Feature photo by Liam Norris
Body of missing man found in Navy Bay off RMC in Kingston
4823 Archie Zagrodney – Class of 1960
Article by Steph Crosier – Kingston Whig Standard
The body of an 80-year-old man missing since last week was found in Navy Bay Friday morning.
Archie Zagrodney was reported missing on Oct. 4 by family. Det. Sgt. Jay Finn said earlier this week that Zagrodney, who is a resident of Kingston, was last seen on Thursday walking on the Royal Military College campus.
The man’s body was spotted on the water’s surface by RMC security. Finn said the investigation is now in the hands of the Ontario Coroner’s Office.
On Monday the Ontario Provincial Police’s search and recovery unit and aviation team were brought in to search the bay but nothing was found at the time.
“My father was my world, he was my teacher and my mentor,” Tanya Morgan, Zagrodney’s daughter, posted publicly on Facebook. She added that her father was a strong and proud man. “He was my lifeline. And now he is gone…
“I ache for my children and their children. They cherished him and loved him deeply and he in return loved and cherished them, he was loving and fun.”
Zagrodney graduated from RMC in 1960 and was a regular around campus. Bill Oliver, friend of Zagrodney and editor of e-Veritas, told the Whig-Standard that Zagrodney was a member of RMC’s Senior Staff Mess and that he would sometimes attend the weekly Thank God It’s Thursday (TGIT) dinners at the mess and two or three times a week he would attend its daily coffee break.
Oliver hadn’t seen his friend at either of the functions since mid-summer.
UPDATE as of Tuesday, 16 Oct – 0830: The family is planning a celebration of life in the next few weeks.
Word will be shared once plans are finalized.
Reaction from RMC:
“Our thoughts are with Archie’s family and friends, and on behalf of the College community, including the Class of 1960, I extend our condolences. Know this College shares your loss,” said Dr. Harry Kowal, Acting Commandant and Principal, (on behalf of the Commandant, Brigadier-General Sébastien Bouchard) in comments provided to e-Veritas.
“Everyone who graduates from RMC is forever part of this institution, and that is certainly the case with Archie, who resided and worked in the Kingston area. We knew Archie first as an officer cadet studying science and engineering at RMC from 1956 until graduation in1960. And we were honoured in later years to have him return regularly to attend events at the College, spend time with his friends and fellow Ex-cadets, and contribute to the efforts of our alumni organizations.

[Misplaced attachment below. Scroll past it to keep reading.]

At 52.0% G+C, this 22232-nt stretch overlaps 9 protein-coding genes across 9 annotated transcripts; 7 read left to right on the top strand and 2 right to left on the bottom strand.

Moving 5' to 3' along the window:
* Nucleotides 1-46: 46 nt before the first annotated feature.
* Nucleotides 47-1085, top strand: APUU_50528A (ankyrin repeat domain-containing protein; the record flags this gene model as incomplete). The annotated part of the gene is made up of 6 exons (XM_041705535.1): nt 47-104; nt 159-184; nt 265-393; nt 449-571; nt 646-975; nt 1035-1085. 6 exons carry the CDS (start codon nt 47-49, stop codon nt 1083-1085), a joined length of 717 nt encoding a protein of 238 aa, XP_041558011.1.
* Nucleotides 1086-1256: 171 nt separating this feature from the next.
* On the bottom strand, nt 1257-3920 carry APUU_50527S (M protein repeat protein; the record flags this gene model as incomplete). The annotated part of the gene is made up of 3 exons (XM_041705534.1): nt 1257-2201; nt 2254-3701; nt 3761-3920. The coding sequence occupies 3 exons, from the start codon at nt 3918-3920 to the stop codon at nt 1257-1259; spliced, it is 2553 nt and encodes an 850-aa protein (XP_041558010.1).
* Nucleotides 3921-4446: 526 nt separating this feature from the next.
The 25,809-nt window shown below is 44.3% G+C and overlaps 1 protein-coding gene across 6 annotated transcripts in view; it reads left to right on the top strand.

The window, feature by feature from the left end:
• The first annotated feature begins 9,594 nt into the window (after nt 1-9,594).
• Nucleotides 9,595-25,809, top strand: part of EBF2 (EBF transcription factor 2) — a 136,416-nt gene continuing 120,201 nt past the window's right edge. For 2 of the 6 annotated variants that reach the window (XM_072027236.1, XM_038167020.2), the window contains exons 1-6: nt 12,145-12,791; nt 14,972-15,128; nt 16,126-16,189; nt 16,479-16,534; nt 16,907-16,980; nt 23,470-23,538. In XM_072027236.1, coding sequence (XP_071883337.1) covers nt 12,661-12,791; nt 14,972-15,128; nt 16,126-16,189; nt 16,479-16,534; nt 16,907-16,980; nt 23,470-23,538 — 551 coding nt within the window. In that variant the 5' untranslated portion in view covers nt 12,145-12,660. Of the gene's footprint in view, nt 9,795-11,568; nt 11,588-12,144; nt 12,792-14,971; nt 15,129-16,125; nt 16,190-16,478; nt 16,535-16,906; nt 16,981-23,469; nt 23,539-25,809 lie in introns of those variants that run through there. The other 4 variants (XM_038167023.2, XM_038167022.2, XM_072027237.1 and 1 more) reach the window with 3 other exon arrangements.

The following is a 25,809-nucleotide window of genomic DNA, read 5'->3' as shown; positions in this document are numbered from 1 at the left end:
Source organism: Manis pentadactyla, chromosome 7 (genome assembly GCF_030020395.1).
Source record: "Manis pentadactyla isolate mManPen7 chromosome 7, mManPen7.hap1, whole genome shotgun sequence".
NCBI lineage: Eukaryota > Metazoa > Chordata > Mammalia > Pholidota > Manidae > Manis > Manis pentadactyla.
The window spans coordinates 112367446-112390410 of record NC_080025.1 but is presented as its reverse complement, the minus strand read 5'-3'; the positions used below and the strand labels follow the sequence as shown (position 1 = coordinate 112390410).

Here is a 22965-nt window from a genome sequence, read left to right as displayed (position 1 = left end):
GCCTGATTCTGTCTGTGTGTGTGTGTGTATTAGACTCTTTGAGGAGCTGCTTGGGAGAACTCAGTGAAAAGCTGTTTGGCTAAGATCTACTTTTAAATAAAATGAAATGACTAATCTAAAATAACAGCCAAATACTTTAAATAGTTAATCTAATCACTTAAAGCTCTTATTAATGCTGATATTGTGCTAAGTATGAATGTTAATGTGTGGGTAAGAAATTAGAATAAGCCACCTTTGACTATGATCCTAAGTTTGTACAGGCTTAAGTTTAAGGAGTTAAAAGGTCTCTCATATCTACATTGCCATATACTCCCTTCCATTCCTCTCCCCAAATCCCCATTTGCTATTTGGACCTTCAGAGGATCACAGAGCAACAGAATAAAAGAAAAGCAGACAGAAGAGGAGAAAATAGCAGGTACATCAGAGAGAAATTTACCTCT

“We will forever be grateful for Archie’s commitment to RMC. His selfless dedication to family, contribution to this College, and his success as a local businessman and engineer are things in which all our graduates and current officer cadets can take pride.
“He will be missed.”
8247 David Cogdon – 25 November , 1947 – 6 October , 2018
We, the broken-hearted kids of David Cogdon, are sad to announce that the most important man in our lives left this earth on October 6th at the age of 70. Also feeling our pain is his loving wife and best friend, Jane Campana.
Born on November 25, 1947 in Toronto, Dad grew up in cities across Canada and in Tokyo with his Naval Officer Dad Noel (Nibs) Cogdon, Mom Marion and sisters Donella and Ann. Throughout his youth he enjoyed playing baseball and basketball, riding his motorcycle through the streets of Japan and cherished his summers at the family cottage in Muskoka.
Dad was a proud graduate of the Royal Military College (RMC) Class of ’70. His time at RMC was the beginning of an accomplished career in the Canadian Navy and also the start of many important lifelong friendships. Looking back, Dad would say being Commanding Officer of HMCS Cowichan, HMCS Athabaskan and the 5th Destroyer Squadron were his most memorable positions. In senior roles with the Department of National Defence, Dad served as the Director General of Information during the Oka Crisis and also as Director General of Military Plans and Operations during the Somalia operation. Dad’s final role before he retired as a Commodore was Chief of Staff of the Canadian Navy.
Following his military career, Dad spent five years as the Director General of Public Affairs for the Atlantic Canada Opportunities Agency (ACOA) and then seven years as the Executive Director of the Aerospace and Defence Human Resources Partnership. He also volunteered for more than 25 years with the Nova Scotia International Tattoo, committed his time to the Last Post Fund and played music to raise money for the Nova Scotia Special Olympics.